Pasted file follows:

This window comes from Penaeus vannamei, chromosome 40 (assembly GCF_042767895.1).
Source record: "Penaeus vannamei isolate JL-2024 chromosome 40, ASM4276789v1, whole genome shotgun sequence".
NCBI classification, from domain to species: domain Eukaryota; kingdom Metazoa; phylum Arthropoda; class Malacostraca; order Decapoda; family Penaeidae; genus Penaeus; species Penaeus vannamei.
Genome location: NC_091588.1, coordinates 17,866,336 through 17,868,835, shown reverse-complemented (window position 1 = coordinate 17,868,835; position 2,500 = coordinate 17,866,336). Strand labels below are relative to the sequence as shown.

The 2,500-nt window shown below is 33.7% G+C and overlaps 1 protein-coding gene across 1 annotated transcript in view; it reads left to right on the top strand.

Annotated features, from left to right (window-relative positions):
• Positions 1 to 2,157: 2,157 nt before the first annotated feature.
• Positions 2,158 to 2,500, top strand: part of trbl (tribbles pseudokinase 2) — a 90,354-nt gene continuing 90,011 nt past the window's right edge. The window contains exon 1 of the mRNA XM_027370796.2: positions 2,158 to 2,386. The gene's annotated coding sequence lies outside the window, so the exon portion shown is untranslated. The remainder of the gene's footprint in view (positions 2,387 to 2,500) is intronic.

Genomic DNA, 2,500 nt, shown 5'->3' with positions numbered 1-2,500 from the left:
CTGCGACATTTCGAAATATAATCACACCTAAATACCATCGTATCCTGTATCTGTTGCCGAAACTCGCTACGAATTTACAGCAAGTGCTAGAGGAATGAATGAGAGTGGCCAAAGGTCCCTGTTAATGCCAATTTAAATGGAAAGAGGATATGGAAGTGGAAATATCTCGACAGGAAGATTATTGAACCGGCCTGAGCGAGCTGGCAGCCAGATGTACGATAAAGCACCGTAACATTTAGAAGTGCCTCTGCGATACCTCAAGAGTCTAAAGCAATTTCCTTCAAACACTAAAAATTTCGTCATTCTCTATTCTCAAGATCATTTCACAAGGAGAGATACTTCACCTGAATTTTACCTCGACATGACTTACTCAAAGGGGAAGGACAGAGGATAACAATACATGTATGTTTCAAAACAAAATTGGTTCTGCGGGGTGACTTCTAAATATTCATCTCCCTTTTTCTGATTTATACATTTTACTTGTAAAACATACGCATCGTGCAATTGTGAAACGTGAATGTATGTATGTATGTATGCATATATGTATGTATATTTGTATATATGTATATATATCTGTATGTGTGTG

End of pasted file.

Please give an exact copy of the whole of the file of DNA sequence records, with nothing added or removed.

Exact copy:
This window comes from Penaeus vannamei, chromosome 40 (assembly GCF_042767895.1).
Source record: "Penaeus vannamei isolate JL-2024 chromosome 40, ASM4276789v1, whole genome shotgun sequence".
NCBI classification, from domain to species: domain Eukaryota; kingdom Metazoa; phylum Arthropoda; class Malacostraca; order Decapoda; family Penaeidae; genus Penaeus; species Penaeus vannamei.
Genome location: NC_091588.1, coordinates 17,866,336 through 17,868,835, shown reverse-complemented (window position 1 = coordinate 17,868,835; position 2,500 = coordinate 17,866,336). Strand labels below are relative to the sequence as shown.

The 2,500-nt window shown below is 33.7% G+C and overlaps 1 protein-coding gene across 1 annotated transcript in view; it reads left to right on the top strand.

Annotated features, from left to right (window-relative positions):
• Positions 1 to 2,157: 2,157 nt before the first annotated feature.
• Positions 2,158 to 2,500, top strand: part of trbl (tribbles pseudokinase 2) — a 90,354-nt gene continuing 90,011 nt past the window's right edge. The window contains exon 1 of the mRNA XM_027370796.2: positions 2,158 to 2,386. The gene's annotated coding sequence lies outside the window, so the exon portion shown is untranslated. The remainder of the gene's footprint in view (positions 2,387 to 2,500) is intronic.

Genomic DNA, 2,500 nt, shown 5'->3' with positions numbered 1-2,500 from the left:
CTGCGACATTTCGAAATATAATCACACCTAAATACCATCGTATCCTGTATCTGTTGCCGAAACTCGCTACGAATTTACAGCAAGTGCTAGAGGAATGAATGAGAGTGGCCAAAGGTCCCTGTTAATGCCAATTTAAATGGAAAGAGGATATGGAAGTGGAAATATCTCGACAGGAAGATTATTGAACCGGCCTGAGCGAGCTGGCAGCCAGATGTACGATAAAGCACCGTAACATTTAGAAGTGCCTCTGCGATACCTCAAGAGTCTAAAGCAATTTCCTTCAAACACTAAAAATTTCGTCATTCTCTATTCTCAAGATCATTTCACAAGGAGAGATACTTCACCTGAATTTTACCTCGACATGACTTACTCAAAGGGGAAGGACAGAGGATAACAATACATGTATGTTTCAAAACAAAATTGGTTCTGCGGGGTGACTTCTAAATATTCATCTCCCTTTTTCTGATTTATACATTTTACTTGTAAAACATACGCATCGTGCAATTGTGAAACGTGAATGTATGTATGTATGTATGCATATATGTATGTATATTTGTATATATGTATATATATCTGTATGTGTGTG